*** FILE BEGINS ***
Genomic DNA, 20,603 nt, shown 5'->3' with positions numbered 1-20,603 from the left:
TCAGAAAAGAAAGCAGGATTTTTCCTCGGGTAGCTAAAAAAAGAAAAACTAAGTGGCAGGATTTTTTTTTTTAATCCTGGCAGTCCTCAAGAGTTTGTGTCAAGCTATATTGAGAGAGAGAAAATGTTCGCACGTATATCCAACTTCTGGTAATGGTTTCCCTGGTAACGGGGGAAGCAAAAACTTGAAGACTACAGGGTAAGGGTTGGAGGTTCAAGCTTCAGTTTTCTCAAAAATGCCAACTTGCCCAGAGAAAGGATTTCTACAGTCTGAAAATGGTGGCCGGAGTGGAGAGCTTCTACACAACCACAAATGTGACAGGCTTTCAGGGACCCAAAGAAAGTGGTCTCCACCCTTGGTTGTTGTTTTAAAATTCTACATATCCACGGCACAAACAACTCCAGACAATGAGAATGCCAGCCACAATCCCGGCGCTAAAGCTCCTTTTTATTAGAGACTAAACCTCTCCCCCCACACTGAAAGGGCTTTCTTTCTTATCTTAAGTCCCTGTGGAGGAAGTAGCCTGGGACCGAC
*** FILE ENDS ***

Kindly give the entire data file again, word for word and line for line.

Genomic DNA, 20,603 nt, shown 5'->3' with positions numbered 1-20,603 from the left:
TCAGAAAAGAAAGCAGGATTTTTCCTCGGGTAGCTAAAAAAAGAAAAACTAAGTGGCAGGATTTTTTTTTTTAATCCTGGCAGTCCTCAAGAGTTTGTGTCAAGCTATATTGAGAGAGAGAAAATGTTCGCACGTATATCCAACTTCTGGTAATGGTTTCCCTGGTAACGGGGGAAGCAAAAACTTGAAGACTACAGGGTAAGGGTTGGAGGTTCAAGCTTCAGTTTTCTCAAAAATGCCAACTTGCCCAGAGAAAGGATTTCTACAGTCTGAAAATGGTGGCCGGAGTGGAGAGCTTCTACACAACCACAAATGTGACAGGCTTTCAGGGACCCAAAGAAAGTGGTCTCCACCCTTGGTTGTTGTTTTAAAATTCTACATATCCACGGCACAAACAACTCCAGACAATGAGAATGCCAGCCACAATCCCGGCGCTAAAGCTCCTTTTTATTAGAGACTAAACCTCTCCCCCCACACTGAAAGGGCTTTCTTTCTTATCTTAAGTCCCTGTGGAGGAAGTAGCCTGGGACCGAC